Jay Seaver says... "If one's filmgoing tastes stretch far enough for Indian action-adventure and "Race 3" is playing at the local multiplex - and it's more likely than usual; the big Eid release is getting more screens than Bollywood films typically get in the U.S., including some in 3D - the number in the title should not deter you; it's not connected to the two previous movies and even the returning actors are playing different characters. No, give it a pass because it's not very good, a prime example of how a movie can have a little bit of everything and not enough of anything." (more)
"Maybe true, but not a good enough story."
3 stars
Jay Seaver says... "SCREENED AT INDEPENDENT FILM FESTIVAL BOSTON 2018: Filmmaker Cheryl Eagan-Donovan presents an interesting argument for Edward de Vere as the true author of the plays and poetry of William Shakespeare in "Nothing Is Truer than Truth", enough that the viewer cannot necessarily dismiss it completely out of hand. The trouble is, an interesting case is not enough, especially on this subject: When the simplest explanation is as plain as "the plays of William Shakespeare were written by William Shakespeare", the case against must be compelling or overwhelming, and that is not the case here." (more)
"Maybe Not Incredible, But Pretty Good."
4 stars
Peter Sobczynski says... "When “The Incredibles” was release in 2004 to near-universal acclaim, superhero films had not quite begun to totally dominate the film industry in the way that they do today and as a result, writer-director Brad Bird’s keenly felt homage to the genre felt fresh, exciting and funny while at the same time offering surprisingly nuanced takes on such subjects as balancing work and family and the pains and pleasures of being special and unique in a world that oftentimes simply finds it easier to embrace mediocrity instead. The result was both one of Pixar’s finest films and one worthy of belonging placed alongside “Superman: The Movie” (1978), “Hulk” (2003), “Spider-Man 2” (2004,” the Christopher Nolan “Batman” films and the current “Black Panther” as one of the greatest superhero movies ever made. Now, “Incredibles 2” has finally arrived and the good news is that it is fast, funny, often visually stunning and should prove to be entertaining enough for young and old viewers alike, even those who were not even born when the original came out 14 years ago. The bad news is that while it is never less than entertaining to watch and certainly preferable to the likes of “Avengers: Infinity War” or “Deadpool 2” as superhero movies go, it lacks the additional grace notes that made the original so much more than just another action-packed extravaganza." (more)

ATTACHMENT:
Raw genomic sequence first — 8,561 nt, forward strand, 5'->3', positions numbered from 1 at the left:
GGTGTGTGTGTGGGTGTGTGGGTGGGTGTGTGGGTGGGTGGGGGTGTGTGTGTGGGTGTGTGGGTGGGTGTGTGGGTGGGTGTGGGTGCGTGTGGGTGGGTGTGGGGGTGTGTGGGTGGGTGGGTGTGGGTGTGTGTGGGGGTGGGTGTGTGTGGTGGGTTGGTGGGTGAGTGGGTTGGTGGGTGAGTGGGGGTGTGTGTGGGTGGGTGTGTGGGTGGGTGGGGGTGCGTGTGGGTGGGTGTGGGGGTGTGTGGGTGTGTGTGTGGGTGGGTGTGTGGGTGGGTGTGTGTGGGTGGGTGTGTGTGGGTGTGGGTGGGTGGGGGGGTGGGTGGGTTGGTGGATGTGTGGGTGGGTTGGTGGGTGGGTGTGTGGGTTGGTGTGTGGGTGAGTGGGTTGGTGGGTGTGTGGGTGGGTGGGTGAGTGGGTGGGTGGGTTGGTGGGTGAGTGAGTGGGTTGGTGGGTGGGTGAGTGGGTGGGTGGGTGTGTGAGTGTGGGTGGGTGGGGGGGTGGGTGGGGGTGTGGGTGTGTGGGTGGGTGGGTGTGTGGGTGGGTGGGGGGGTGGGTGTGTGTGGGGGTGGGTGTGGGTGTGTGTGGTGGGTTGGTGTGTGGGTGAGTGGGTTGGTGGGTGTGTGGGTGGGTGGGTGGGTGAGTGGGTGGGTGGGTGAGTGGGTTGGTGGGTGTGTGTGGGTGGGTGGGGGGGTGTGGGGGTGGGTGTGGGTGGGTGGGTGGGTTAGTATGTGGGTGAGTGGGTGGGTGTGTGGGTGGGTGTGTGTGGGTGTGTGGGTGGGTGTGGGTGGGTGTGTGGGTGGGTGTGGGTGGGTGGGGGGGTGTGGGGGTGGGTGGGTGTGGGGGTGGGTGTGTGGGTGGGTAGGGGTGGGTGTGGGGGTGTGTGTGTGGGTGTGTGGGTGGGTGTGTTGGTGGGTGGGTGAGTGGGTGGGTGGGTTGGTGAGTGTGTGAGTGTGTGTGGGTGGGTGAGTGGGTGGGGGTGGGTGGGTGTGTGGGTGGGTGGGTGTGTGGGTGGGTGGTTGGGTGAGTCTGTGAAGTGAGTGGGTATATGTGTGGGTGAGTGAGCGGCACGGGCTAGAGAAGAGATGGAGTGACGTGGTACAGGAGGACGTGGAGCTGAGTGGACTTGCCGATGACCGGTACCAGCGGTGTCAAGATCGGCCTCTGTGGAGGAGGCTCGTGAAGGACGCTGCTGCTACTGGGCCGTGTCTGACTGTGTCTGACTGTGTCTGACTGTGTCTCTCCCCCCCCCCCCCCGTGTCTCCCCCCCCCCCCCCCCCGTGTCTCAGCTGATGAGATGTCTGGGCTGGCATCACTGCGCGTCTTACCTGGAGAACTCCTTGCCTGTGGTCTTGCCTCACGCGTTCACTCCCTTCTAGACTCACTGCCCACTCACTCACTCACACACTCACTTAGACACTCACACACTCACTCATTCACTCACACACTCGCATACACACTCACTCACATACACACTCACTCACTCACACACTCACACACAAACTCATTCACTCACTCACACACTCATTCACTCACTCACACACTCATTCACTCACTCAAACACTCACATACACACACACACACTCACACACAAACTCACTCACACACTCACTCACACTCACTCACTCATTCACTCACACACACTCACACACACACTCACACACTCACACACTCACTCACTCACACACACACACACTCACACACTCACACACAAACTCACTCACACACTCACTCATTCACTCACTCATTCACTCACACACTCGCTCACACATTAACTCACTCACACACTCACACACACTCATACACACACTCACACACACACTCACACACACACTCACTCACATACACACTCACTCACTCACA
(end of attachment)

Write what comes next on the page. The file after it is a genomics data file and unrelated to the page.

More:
"Proof Positive That "Once" Was More Than Enough"
2 stars
Peter Sobczynski says... "Every summer, there is at least one instance—and usually more—where a film that was praised to the skies after premiering at the Sundance Film Festival finally opens in a properly oxygenated climate and those who weren’t caught up in the need to anoint the next big thing are left befuddled and wondering what all the fuss could have possibly been about in the first place. (To cite just one of many examples, consider last year’s “Patti Cakes”—better yet, don’t.) For this season, that film is “Hearts Beat Loud,” a cloying and ham-handed attempt to replicate the magic of “Once” (a Sundance favorite that actually did live up to the hype) with increasingly diminishing and tone-deaf results." (more)
"Genuine dumb fun."
4 stars
Jay Seaver says... "SCREENED AT INDEPENDENT FILM FESTIVAL BOSTON 2018: An enjoyably crude comedy about two people whose simple-if-ill-advised plan for a weekend at the beach is detailed by a bunch of disasters both of their own and others' making, "Never Goin' Back" is a bit of a standout right now because they don't necessarily make a lot of these movies about teenage girls. And while it's noteworthy for being unusual now, it will probably age well because it's genuinely funny throughout." (more)